We are sure of one thing: the real decisions will be made as it was in the past, in the most important capitals – Berlin, London, Paris and not in Brussels. But we will see something fresh in the coming months.

What are the expectations inside Poland?

Mickal Kokot: There is no doubt, the first thing he would be dealing with is solving the Ukrainian crisis. And I think that is the reason why he was chosen for this position. When the war in Ukraine began, Poland was always in favour of putting a bigger pressure on Russia. According to the last survey 80 percent of the Polish people in the light of the Ukrainian crisis are afraid of Russia. From this point of view, in my opinion, Tusk cannot and will not ignore that.

The second task will be an attempt to find alternative ways of the energy supplies for the EU countries, which nowadays mainly come from Russia. And I think he will try to convince other countries not to implement the Kyoto Protocol agreement, because Poland’s energy is mainly based on fossil fuels and this is what he will most probably try to keep.

To what extent do you think he would be able to act as an effective manager of the troubled economy of the EU?

Mickal Kokot: It is really hard to tell, because we are facing very hard times in the EU. And to find a compromise among 28 countries will be very difficult. But, on the other hand, there is a light at the end of the tunnel and a few days ago Tusk agreed on some of Cameron’s suggestions to start reforms within the EU. The question is about the willingness to seek a compromise with the other countries. The economic agenda is also very important, but now we face a political crisis with Russia and this will be the number one problem.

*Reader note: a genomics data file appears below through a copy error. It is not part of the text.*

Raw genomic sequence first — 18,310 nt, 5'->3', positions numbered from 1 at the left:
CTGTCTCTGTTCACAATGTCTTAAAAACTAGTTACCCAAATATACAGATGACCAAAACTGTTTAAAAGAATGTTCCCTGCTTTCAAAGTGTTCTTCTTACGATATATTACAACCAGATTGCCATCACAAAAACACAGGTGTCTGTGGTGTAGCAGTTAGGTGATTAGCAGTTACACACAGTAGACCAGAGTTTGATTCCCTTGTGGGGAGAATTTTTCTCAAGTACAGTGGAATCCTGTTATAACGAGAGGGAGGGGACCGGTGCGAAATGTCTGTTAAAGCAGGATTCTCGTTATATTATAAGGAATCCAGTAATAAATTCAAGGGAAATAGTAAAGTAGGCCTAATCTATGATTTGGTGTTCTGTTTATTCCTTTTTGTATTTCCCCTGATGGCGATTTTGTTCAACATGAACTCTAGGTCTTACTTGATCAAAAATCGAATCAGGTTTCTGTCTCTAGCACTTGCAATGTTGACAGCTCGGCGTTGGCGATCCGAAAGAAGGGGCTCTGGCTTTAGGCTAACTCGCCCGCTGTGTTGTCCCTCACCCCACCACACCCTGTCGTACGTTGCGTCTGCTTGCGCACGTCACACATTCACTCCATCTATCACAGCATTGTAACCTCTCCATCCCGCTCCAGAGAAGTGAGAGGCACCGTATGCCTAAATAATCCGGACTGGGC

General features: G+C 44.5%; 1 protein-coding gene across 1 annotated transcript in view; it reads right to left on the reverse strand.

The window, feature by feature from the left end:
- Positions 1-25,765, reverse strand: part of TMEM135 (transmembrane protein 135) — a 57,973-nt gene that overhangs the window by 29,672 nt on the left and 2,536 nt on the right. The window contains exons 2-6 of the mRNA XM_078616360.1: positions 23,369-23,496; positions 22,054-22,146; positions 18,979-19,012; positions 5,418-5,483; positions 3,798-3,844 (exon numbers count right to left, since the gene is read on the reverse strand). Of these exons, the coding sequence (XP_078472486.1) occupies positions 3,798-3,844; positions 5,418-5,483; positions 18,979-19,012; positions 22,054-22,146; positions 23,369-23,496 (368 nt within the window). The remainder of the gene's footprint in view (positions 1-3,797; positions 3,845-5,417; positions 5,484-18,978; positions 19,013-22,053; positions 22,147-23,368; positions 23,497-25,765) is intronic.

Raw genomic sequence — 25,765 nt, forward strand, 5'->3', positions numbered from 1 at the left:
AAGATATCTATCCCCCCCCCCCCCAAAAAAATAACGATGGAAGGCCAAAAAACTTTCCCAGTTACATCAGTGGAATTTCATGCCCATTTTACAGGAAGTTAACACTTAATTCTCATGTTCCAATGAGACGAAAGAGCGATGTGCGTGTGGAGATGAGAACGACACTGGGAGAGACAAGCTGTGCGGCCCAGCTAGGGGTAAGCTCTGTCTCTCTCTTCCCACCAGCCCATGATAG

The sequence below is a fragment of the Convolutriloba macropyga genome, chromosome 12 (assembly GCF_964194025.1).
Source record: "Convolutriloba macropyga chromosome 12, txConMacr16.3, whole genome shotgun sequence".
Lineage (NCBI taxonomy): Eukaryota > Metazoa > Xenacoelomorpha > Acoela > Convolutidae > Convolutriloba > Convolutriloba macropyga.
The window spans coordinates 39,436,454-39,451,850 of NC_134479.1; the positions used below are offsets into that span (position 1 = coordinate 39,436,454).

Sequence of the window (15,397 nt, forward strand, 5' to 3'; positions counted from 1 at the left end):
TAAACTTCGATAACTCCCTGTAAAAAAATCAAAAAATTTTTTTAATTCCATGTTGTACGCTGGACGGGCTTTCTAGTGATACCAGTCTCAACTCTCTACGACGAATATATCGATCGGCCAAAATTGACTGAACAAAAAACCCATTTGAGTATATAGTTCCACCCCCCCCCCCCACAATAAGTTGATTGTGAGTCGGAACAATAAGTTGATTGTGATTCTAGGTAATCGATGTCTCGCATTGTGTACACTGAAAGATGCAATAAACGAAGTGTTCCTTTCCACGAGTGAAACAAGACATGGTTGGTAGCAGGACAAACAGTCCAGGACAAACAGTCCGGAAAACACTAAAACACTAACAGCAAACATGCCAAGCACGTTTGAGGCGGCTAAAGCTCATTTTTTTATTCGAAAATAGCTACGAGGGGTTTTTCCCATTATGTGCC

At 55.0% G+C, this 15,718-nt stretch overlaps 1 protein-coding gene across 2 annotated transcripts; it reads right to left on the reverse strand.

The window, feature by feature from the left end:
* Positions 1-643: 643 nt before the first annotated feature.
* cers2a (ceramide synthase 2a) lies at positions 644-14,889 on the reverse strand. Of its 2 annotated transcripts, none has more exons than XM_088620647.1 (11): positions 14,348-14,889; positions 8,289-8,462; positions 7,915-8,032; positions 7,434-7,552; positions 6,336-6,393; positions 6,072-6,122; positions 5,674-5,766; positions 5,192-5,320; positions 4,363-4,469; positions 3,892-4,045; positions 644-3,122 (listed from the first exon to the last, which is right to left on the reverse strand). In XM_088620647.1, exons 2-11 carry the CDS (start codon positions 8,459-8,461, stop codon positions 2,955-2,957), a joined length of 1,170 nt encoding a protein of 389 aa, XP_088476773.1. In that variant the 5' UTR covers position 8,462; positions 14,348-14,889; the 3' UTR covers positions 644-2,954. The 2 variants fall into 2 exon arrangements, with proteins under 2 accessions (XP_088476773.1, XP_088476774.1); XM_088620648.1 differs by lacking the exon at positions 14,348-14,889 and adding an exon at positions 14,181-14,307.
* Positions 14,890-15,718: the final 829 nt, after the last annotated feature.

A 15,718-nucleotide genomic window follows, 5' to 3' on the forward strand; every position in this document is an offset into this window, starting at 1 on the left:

To what extent do you think he would be able to reinvent himself in such a position, because this is a big challenge for him?

Mickal Kokot: Yes, I agree with you. But, on the other hand, he has a huge experience. He was 7 years in the office as the Prime Minister of Poland and knows most of the people. He is not a hardliner, he is known for his willingness to seek compromises. And he told it several times while he has been in the office. And although his party is officially central right, he didn’t hesitate to implement some parts of the left policies, especially in the social affairs. And that’s why some of the left politicians also joined the party. He created a very wide movement in terms of the political parties and this is why he remained in power in Poland that long, which is quite unusual for this part of Europe, except for Hungary, but this is a very specific country.

Tusk, in my opinion, is very skill full. He can listen and understand what people want. He said about himself that he is not a revolutionist or a reformist. And I think it is true, only a handful of reforms were in fact implemented in Poland. He tries as much as possible to avoid any radical policy which could cause the loss of his power. For example, he refused to start the debate about Poland joining the Eurozone, because most of his voters are against that.

But his disadvantages in Poland can become his advantages in Brussels. There are 28 countries and many of them have different or even contradictory demand. He is the good negotiator and he can manage it to be a good president of the European Council.